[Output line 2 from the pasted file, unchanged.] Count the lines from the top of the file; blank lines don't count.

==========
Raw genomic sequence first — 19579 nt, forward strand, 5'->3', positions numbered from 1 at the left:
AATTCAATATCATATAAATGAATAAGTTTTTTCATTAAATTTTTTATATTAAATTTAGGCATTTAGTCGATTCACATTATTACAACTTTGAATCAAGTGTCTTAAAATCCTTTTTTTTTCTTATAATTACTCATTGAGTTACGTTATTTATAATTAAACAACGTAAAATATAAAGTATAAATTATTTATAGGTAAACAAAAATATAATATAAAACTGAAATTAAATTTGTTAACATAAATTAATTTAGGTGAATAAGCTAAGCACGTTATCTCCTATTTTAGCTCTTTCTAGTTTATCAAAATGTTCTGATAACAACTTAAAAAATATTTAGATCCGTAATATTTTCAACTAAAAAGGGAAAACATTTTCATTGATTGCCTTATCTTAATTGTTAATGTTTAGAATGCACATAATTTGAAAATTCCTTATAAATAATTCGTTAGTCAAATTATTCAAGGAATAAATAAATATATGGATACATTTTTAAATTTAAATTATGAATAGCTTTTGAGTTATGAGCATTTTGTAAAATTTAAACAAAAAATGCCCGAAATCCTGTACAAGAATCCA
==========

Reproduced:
AATTCAATATCATATAAATGAATAAGTTTTTTCATTAAATTTTTTATATTAAATTTAGGCATTTAGTCGATTCACATTATTACAACTTTGAATCAAGTGTCTTAAAATCCTTTTTTTTTCTTATAATTACTCATTGAGTTACGTTATTTATAATTAAACAACGTAAAATATAAAGTATAAATTATTTATAGGTAAACAAAAATATAATATAAAACTGAAATTAAATTTGTTAACATAAATTAATTTAGGTGAATAAGCTAAGCACGTTATCTCCTATTTTAGCTCTTTCTAGTTTATCAAAATGTTCTGATAACAACTTAAAAAATATTTAGATCCGTAATATTTTCAACTAAAAAGGGAAAACATTTTCATTGATTGCCTTATCTTAATTGTTAATGTTTAGAATGCACATAATTTGAAAATTCCTTATAAATAATTCGTTAGTCAAATTATTCAAGGAATAAATAAATATATGGATACATTTTTAAATTTAAATTATGAATAGCTTTTGAGTTATGAGCATTTTGTAAAATTTAAACAAAAAATGCCCGAAATCCTGTACAAGAATCCA